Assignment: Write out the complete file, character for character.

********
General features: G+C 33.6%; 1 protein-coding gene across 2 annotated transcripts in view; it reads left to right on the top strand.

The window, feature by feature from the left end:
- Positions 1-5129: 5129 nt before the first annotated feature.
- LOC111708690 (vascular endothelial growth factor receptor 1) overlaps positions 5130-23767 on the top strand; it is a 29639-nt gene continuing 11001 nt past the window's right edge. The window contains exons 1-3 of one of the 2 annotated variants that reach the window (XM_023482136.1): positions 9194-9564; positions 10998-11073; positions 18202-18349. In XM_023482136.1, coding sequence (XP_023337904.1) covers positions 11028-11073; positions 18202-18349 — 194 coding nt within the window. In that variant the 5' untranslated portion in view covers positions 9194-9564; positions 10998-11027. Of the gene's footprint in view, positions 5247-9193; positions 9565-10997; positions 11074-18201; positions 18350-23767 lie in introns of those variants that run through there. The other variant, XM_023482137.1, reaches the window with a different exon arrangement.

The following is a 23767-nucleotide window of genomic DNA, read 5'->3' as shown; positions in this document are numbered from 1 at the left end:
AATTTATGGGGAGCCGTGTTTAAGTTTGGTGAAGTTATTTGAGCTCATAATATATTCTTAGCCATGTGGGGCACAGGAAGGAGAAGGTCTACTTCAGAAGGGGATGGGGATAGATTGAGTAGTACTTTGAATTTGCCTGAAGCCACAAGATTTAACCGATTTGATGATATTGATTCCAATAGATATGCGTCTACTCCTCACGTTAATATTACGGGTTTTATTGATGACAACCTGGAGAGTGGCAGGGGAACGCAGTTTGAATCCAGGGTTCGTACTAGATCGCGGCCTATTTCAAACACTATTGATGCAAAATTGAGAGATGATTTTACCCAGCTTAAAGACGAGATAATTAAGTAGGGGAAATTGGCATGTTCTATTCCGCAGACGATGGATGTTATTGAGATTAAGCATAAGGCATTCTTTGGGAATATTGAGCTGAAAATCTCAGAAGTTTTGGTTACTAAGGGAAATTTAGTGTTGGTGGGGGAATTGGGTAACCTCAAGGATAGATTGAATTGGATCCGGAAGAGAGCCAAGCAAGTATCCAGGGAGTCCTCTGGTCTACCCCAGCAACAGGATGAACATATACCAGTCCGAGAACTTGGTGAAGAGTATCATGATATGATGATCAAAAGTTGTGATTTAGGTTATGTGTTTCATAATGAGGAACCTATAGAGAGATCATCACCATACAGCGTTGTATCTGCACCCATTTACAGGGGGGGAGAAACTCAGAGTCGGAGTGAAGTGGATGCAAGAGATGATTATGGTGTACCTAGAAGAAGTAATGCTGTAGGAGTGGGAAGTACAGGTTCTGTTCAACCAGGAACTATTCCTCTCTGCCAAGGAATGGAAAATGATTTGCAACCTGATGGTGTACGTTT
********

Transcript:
General features: G+C 33.6%; 1 protein-coding gene across 2 annotated transcripts in view; it reads left to right on the top strand.

The window, feature by feature from the left end:
- Positions 1-5129: 5129 nt before the first annotated feature.
- LOC111708690 (vascular endothelial growth factor receptor 1) overlaps positions 5130-23767 on the top strand; it is a 29639-nt gene continuing 11001 nt past the window's right edge. The window contains exons 1-3 of one of the 2 annotated variants that reach the window (XM_023482136.1): positions 9194-9564; positions 10998-11073; positions 18202-18349. In XM_023482136.1, coding sequence (XP_023337904.1) covers positions 11028-11073; positions 18202-18349 — 194 coding nt within the window. In that variant the 5' untranslated portion in view covers positions 9194-9564; positions 10998-11027. Of the gene's footprint in view, positions 5247-9193; positions 9565-10997; positions 11074-18201; positions 18350-23767 lie in introns of those variants that run through there. The other variant, XM_023482137.1, reaches the window with a different exon arrangement.

The following is a 23767-nucleotide window of genomic DNA, read 5'->3' as shown; positions in this document are numbered from 1 at the left end:
AATTTATGGGGAGCCGTGTTTAAGTTTGGTGAAGTTATTTGAGCTCATAATATATTCTTAGCCATGTGGGGCACAGGAAGGAGAAGGTCTACTTCAGAAGGGGATGGGGATAGATTGAGTAGTACTTTGAATTTGCCTGAAGCCACAAGATTTAACCGATTTGATGATATTGATTCCAATAGATATGCGTCTACTCCTCACGTTAATATTACGGGTTTTATTGATGACAACCTGGAGAGTGGCAGGGGAACGCAGTTTGAATCCAGGGTTCGTACTAGATCGCGGCCTATTTCAAACACTATTGATGCAAAATTGAGAGATGATTTTACCCAGCTTAAAGACGAGATAATTAAGTAGGGGAAATTGGCATGTTCTATTCCGCAGACGATGGATGTTATTGAGATTAAGCATAAGGCATTCTTTGGGAATATTGAGCTGAAAATCTCAGAAGTTTTGGTTACTAAGGGAAATTTAGTGTTGGTGGGGGAATTGGGTAACCTCAAGGATAGATTGAATTGGATCCGGAAGAGAGCCAAGCAAGTATCCAGGGAGTCCTCTGGTCTACCCCAGCAACAGGATGAACATATACCAGTCCGAGAACTTGGTGAAGAGTATCATGATATGATGATCAAAAGTTGTGATTTAGGTTATGTGTTTCATAATGAGGAACCTATAGAGAGATCATCACCATACAGCGTTGTATCTGCACCCATTTACAGGGGGGGAGAAACTCAGAGTCGGAGTGAAGTGGATGCAAGAGATGATTATGGTGTACCTAGAAGAAGTAATGCTGTAGGAGTGGGAAGTACAGGTTCTGTTCAACCAGGAACTATTCCTCTCTGCCAAGGAATGGAAAATGATTTGCAACCTGATGGTGTACGTTT